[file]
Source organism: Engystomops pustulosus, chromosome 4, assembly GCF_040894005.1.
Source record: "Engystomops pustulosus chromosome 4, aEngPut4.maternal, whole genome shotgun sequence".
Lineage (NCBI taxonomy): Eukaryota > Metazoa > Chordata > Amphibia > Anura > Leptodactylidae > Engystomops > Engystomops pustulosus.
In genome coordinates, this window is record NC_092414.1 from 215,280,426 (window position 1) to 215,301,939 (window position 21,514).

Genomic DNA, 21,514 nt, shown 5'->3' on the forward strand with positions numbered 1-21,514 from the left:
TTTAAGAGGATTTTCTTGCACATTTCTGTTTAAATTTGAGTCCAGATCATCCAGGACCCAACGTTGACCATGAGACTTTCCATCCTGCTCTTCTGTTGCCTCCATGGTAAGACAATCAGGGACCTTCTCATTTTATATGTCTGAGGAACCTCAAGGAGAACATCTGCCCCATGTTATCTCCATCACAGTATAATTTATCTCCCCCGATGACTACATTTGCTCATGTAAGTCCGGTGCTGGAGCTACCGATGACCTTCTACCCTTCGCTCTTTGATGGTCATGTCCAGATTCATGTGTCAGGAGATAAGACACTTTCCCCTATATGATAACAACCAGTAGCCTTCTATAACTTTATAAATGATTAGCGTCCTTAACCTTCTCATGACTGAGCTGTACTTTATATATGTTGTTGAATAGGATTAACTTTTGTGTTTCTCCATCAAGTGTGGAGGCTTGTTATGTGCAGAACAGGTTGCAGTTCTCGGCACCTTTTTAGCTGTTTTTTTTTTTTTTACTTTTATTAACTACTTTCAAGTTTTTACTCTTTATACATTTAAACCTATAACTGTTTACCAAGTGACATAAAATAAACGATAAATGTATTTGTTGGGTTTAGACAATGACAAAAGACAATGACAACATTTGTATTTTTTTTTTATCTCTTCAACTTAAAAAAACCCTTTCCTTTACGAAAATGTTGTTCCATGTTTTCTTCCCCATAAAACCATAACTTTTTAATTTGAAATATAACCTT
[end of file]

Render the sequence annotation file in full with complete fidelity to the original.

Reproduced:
Source organism: Engystomops pustulosus, chromosome 4, assembly GCF_040894005.1.
Source record: "Engystomops pustulosus chromosome 4, aEngPut4.maternal, whole genome shotgun sequence".
Lineage (NCBI taxonomy): Eukaryota > Metazoa > Chordata > Amphibia > Anura > Leptodactylidae > Engystomops > Engystomops pustulosus.
In genome coordinates, this window is record NC_092414.1 from 215,280,426 (window position 1) to 215,301,939 (window position 21,514).

Genomic DNA, 21,514 nt, shown 5'->3' on the forward strand with positions numbered 1-21,514 from the left:
TTTAAGAGGATTTTCTTGCACATTTCTGTTTAAATTTGAGTCCAGATCATCCAGGACCCAACGTTGACCATGAGACTTTCCATCCTGCTCTTCTGTTGCCTCCATGGTAAGACAATCAGGGACCTTCTCATTTTATATGTCTGAGGAACCTCAAGGAGAACATCTGCCCCATGTTATCTCCATCACAGTATAATTTATCTCCCCCGATGACTACATTTGCTCATGTAAGTCCGGTGCTGGAGCTACCGATGACCTTCTACCCTTCGCTCTTTGATGGTCATGTCCAGATTCATGTGTCAGGAGATAAGACACTTTCCCCTATATGATAACAACCAGTAGCCTTCTATAACTTTATAAATGATTAGCGTCCTTAACCTTCTCATGACTGAGCTGTACTTTATATATGTTGTTGAATAGGATTAACTTTTGTGTTTCTCCATCAAGTGTGGAGGCTTGTTATGTGCAGAACAGGTTGCAGTTCTCGGCACCTTTTTAGCTGTTTTTTTTTTTTTTACTTTTATTAACTACTTTCAAGTTTTTACTCTTTATACATTTAAACCTATAACTGTTTACCAAGTGACATAAAATAAACGATAAATGTATTTGTTGGGTTTAGACAATGACAAAAGACAATGACAACATTTGTATTTTTTTTTTATCTCTTCAACTTAAAAAAACCCTTTCCTTTACGAAAATGTTGTTCCATGTTTTCTTCCCCATAAAACCATAACTTTTTAATTTGAAATATAACCTT